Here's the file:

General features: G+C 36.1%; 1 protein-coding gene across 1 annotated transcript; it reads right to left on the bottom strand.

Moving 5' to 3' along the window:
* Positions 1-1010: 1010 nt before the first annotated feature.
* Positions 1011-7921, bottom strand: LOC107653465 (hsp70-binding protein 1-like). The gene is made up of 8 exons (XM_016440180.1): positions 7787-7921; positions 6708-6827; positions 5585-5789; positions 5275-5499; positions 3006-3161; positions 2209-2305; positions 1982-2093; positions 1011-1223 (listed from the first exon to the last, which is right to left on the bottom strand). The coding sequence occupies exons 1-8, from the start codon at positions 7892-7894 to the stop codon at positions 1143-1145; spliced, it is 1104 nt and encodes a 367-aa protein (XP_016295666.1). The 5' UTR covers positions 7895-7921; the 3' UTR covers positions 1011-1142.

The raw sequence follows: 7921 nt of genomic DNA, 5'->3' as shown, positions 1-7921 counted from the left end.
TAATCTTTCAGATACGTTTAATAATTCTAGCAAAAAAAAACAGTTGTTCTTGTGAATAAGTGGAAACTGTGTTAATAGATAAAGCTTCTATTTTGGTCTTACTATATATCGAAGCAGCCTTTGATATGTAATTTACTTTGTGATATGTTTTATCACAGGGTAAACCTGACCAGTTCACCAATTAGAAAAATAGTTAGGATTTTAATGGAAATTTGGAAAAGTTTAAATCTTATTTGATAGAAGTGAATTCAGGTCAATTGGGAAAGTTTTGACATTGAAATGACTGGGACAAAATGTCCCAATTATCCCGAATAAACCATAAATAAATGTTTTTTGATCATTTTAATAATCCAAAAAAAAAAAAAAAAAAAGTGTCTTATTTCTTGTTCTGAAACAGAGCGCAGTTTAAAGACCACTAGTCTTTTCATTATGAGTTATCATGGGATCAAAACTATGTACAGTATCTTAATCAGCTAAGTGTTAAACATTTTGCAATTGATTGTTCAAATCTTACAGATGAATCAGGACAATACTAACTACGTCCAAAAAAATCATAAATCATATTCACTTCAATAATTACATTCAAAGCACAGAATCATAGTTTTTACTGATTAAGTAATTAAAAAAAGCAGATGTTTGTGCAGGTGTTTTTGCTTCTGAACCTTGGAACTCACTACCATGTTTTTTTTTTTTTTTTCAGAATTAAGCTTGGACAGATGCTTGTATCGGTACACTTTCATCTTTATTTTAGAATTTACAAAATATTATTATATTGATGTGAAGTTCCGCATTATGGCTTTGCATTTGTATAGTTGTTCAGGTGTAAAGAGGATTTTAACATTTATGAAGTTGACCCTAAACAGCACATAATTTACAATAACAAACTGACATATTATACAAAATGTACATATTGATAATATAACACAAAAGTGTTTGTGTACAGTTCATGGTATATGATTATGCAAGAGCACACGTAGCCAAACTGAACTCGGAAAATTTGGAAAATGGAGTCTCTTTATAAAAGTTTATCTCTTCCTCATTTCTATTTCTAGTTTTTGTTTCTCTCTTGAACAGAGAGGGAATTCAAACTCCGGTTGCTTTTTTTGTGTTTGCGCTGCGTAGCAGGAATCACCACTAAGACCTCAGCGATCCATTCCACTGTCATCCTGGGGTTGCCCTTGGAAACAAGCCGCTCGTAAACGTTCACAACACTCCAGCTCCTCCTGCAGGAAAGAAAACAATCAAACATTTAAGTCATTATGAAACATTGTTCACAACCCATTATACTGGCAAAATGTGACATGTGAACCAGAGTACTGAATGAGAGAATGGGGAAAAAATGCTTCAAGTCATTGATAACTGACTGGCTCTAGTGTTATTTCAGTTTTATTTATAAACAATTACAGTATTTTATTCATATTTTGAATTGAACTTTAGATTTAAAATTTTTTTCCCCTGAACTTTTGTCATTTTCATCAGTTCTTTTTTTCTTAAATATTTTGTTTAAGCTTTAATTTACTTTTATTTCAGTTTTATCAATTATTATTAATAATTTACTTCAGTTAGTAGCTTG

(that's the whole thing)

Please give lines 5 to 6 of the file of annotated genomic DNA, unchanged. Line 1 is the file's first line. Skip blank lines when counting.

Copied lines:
The raw sequence follows: 7921 nt of genomic DNA, 5'->3' as shown, positions 1-7921 counted from the left end.
TAATCTTTCAGATACGTTTAATAATTCTAGCAAAAAAAAACAGTTGTTCTTGTGAATAAGTGGAAACTGTGTTAATAGATAAAGCTTCTATTTTGGTCTTACTATATATCGAAGCAGCCTTTGATATGTAATTTACTTTGTGATATGTTTTATCACAGGGTAAACCTGACCAGTTCACCAATTAGAAAAATAGTTAGGATTTTAATGGAAATTTGGAAAAGTTTAAATCTTATTTGATAGAAGTGAATTCAGGTCAATTGGGAAAGTTTTGACATTGAAATGACTGGGACAAAATGTCCCAATTATCCCGAATAAACCATAAATAAATGTTTTTTGATCATTTTAATAATCCAAAAAAAAAAAAAAAAAAAGTGTCTTATTTCTTGTTCTGAAACAGAGCGCAGTTTAAAGACCACTAGTCTTTTCATTATGAGTTATCATGGGATCAAAACTATGTACAGTATCTTAATCAGCTAAGTGTTAAACATTTTGCAATTGATTGTTCAAATCTTACAGATGAATCAGGACAATACTAACTACGTCCAAAAAAATCATAAATCATATTCACTTCAATAATTACATTCAAAGCACAGAATCATAGTTTTTACTGATTAAGTAATTAAAAAAAGCAGATGTTTGTGCAGGTGTTTTTGCTTCTGAACCTTGGAACTCACTACCATGTTTTTTTTTTTTTTTTCAGAATTAAGCTTGGACAGATGCTTGTATCGGTACACTTTCATCTTTATTTTAGAATTTACAAAATATTATTATATTGATGTGAAGTTCCGCATTATGGCTTTGCATTTGTATAGTTGTTCAGGTGTAAAGAGGATTTTAACATTTATGAAGTTGACCCTAAACAGCACATAATTTACAATAACAAACTGACATATTATACAAAATGTACATATTGATAATATAACACAAAAGTGTTTGTGTACAGTTCATGGTATATGATTATGCAAGAGCACACGTAGCCAAACTGAACTCGGAAAATTTGGAAAATGGAGTCTCTTTATAAAAGTTTATCTCTTCCTCATTTCTATTTCTAGTTTTTGTTTCTCTCTTGAACAGAGAGGGAATTCAAACTCCGGTTGCTTTTTTTGTGTTTGCGCTGCGTAGCAGGAATCACCACTAAGACCTCAGCGATCCATTCCACTGTCATCCTGGGGTTGCCCTTGGAAACAAGCCGCTCGTAAACGTTCACAACACTCCAGCTCCTCCTGCAGGAAAGAAAACAATCAAACATTTAAGTCATTATGAAACATTGTTCACAACCCATTATACTGGCAAAATGTGACATGTGAACCAGAGTACTGAATGAGAGAATGGGGAAAAAATGCTTCAAGTCATTGATAACTGACTGGCTCTAGTGTTATTTCAGTTTTATTTATAAACAATTACAGTATTTTATTCATATTTTGAATTGAACTTTAGATTTAAAATTTTTTTCCCCTGAACTTTTGTCATTTTCATCAGTTCTTTTTTTCTTAAATATTTTGTTTAAGCTTTAATTTACTTTTATTTCAGTTTTATCAATTATTATTAATAATTTACTTCAGTTAGTAGCTTG